All athletes are confronted with the ruthless nature of the sport. There are no second chances if you fall in your first contest whether it’s a Grand Prix, a World Championships or an Olympic Games.
Whether you are a revered champion, a debutant or a teenage prodigy, your day, your competition, can be over in a heartbeat.
You can travel from the other side of the world, after a lengthy training camp, carefully manage your weight, study footage of your opponents and be dripping with sweat in your warm-up and still, minutes later, your day can be over and you’re packing away your judogi.
Brazilian legend Leandro GUILHEIRO (BRA), the first Brazilian judoka to win medals at two consecutive Olympics, experienced this first hand in Marrakech and it’s all too familiar an occurrence in recent times for the renowned -81kg judoka.
The 35-year-old, who self-funded his participation in Morocco after being approved to represent his country by his national federation, CBJ, narrowly lost his opening contest in Marrakech to Alfonso URQUIZA SOLANA (ESP) after being disqualified after receiving three shidos.
“I’m so frustrated, I really felt like I could throw him,” said GUILHEIRO after conscientiously packing away his judogi in the warm area.
“The score (waza-ari) was cancelled a little bit later and then I was disqualified for a third shido, for the issue with my judogi and I didn’t know this rule where you now get a shido for not automatically tidying your gi.
“I always try to throw for ippon, this is my ambition in every contest, and to throw and then lose again on shidos really disappoints me,” said the Esporte Clube Pinheiros fighter.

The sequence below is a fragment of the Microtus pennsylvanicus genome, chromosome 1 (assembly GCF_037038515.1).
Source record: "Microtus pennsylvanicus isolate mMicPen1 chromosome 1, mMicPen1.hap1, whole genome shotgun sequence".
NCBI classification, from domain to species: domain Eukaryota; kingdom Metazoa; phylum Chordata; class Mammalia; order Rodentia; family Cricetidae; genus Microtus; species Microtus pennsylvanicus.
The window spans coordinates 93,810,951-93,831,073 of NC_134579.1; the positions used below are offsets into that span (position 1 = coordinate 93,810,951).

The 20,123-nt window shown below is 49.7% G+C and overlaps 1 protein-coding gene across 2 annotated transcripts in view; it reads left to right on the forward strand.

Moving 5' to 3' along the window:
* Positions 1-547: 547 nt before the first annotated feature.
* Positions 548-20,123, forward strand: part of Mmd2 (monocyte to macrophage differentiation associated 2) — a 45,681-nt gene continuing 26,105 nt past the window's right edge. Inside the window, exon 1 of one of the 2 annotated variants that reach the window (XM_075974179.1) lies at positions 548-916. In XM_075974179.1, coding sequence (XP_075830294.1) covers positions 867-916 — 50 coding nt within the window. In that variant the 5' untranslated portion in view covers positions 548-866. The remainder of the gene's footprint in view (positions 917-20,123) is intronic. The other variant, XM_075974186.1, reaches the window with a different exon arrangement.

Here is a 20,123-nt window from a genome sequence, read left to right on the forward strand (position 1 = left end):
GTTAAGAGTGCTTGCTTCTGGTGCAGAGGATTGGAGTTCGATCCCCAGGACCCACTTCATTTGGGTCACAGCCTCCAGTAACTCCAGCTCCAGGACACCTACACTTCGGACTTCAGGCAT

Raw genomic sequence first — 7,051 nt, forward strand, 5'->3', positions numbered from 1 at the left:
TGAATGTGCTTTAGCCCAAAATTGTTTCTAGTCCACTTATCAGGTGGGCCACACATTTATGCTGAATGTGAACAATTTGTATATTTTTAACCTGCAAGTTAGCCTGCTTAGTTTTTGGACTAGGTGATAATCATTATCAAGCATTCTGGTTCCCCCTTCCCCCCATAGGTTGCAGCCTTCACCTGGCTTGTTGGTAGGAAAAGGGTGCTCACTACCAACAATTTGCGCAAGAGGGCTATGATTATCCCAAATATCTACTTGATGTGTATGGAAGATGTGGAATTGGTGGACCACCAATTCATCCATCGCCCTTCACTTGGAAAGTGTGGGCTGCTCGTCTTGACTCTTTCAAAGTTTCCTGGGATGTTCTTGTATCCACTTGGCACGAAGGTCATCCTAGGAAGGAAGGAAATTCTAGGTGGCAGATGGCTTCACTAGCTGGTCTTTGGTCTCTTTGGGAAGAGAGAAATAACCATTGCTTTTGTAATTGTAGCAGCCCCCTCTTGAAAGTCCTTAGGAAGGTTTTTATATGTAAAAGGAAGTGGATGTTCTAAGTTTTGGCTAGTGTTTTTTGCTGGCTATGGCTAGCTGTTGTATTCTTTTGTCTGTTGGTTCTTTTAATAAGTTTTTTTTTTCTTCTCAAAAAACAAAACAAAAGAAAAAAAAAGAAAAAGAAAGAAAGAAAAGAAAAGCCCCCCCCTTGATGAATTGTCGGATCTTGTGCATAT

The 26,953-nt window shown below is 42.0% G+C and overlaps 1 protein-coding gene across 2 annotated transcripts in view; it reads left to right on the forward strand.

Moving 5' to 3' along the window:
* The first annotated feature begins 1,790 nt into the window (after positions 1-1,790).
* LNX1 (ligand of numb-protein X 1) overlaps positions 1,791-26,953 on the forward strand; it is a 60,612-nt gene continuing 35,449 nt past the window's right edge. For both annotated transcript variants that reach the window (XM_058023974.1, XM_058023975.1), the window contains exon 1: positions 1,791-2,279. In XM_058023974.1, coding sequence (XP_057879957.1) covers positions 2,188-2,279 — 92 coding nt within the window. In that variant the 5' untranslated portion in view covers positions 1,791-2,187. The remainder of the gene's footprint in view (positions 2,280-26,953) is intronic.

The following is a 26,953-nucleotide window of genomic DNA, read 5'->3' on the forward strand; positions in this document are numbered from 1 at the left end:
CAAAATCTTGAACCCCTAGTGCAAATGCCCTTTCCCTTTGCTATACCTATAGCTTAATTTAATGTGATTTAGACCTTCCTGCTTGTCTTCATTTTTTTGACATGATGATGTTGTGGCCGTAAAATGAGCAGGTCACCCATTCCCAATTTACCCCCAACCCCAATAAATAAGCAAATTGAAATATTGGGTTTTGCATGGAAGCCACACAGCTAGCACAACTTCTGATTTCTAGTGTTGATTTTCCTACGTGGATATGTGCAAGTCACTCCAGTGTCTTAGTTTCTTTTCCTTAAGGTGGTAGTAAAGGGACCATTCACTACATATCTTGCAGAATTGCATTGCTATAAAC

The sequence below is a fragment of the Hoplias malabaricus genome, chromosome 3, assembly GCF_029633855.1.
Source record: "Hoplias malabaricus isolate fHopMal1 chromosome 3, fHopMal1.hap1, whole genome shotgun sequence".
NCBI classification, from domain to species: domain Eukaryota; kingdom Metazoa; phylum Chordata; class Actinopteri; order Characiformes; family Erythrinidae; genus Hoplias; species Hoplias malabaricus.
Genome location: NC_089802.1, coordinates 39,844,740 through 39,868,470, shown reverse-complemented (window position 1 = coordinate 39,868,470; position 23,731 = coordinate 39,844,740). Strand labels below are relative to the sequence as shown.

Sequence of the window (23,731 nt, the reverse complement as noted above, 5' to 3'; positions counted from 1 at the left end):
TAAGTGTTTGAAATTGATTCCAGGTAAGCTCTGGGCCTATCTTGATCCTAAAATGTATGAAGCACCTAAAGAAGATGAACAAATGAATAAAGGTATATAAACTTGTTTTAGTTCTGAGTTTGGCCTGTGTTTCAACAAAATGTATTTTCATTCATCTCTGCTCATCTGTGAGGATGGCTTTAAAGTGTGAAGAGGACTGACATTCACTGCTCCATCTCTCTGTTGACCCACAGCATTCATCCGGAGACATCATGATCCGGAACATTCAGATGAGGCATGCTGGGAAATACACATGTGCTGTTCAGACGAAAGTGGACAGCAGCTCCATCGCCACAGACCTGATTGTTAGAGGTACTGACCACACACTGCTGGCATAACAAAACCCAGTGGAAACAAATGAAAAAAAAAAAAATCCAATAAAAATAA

In the run up to the London 2012 Olympics, GUILHEIRO was at the forefront of the sport as household name and a back-to-back Olympic bronze medallist and 2011 world silver medallist.
The São Paulo native was famed for his classical style of judo with beautiful techniques including a textbook uchi-mata, a gravity-defying hane-goshi and a ippon seoi-nage which was his throw of choice in his contest in Morocco this morning.
“I had a great chance to win my third Olympic medal in London but it didn't work out for me and this memory is still with me,” said GUILHEIRO whose last IJF medal came back in 2011 when he took silver at the Tokyo Grand Slam.
Then the challenges started.
“I had a ligament ripped off, I had to have four surgeries and I wasn’t in a good place personally and I missed my Olympics in my home in Rio 2016 as I battled with injuries.
“When I returned in 2015, judo felt like a different sport to me. There was a lot of rule changes and I had to try to change many things in my judo.
“I came back in a rush, there was pressure, I wanted to be there, everyone wanted me to be fighting and winning and I started to pick up other injuries. I had some back problems.
“Today I feel good physically and technically, my mind is good, I am enjoying judo. I feel so good in training, I have the best training partners in the world, my issue is bringing this to a competition and performing as I know I still can.”
Despite a humbling and hurtful defeat in the second contest of the day, GUILHEIRO, as we would always expect of him, showed his class and exemplary etiquette.
Win or loss, respect is judo’s greatest attribute and GUILHEIRO knows what regardless of the result he remains an example to others.
“Respect is the most important part of our sport,” he said with conviction.
“In life you learn to lose, to fall and to pick yourself up and to continue and that’s judo. Nobody has any fault, if you win or lose, you are equal as persons and as athletes.
“My education in judo has been a very Japanese style and I’m grateful for that, it explains my character in the sport and in my life.”
Inevitably, for a 35-year-old elite athlete, the conversation moves towards the unavoidable subject of the future.
“I have no idea about my future," he says, before adding: “but I believe I can still achieve things in this sport, I can still win medals and I still have the desire right now.
“I want to overcome my challenges now, it’s a hard time, but I’m still standing and my mind is strong.”
“I don't feel like self funding is bad, I’m investing in my dream.”
GUILHEIRO starts his 24-hour trip home back to Brazil on Sunday, which includes an eight-hour layover in Paris, but he does this without hesitation.
“I’m determined, I can’t tell you why I keep going, why I do the long travel, but I still have a fire inside me.”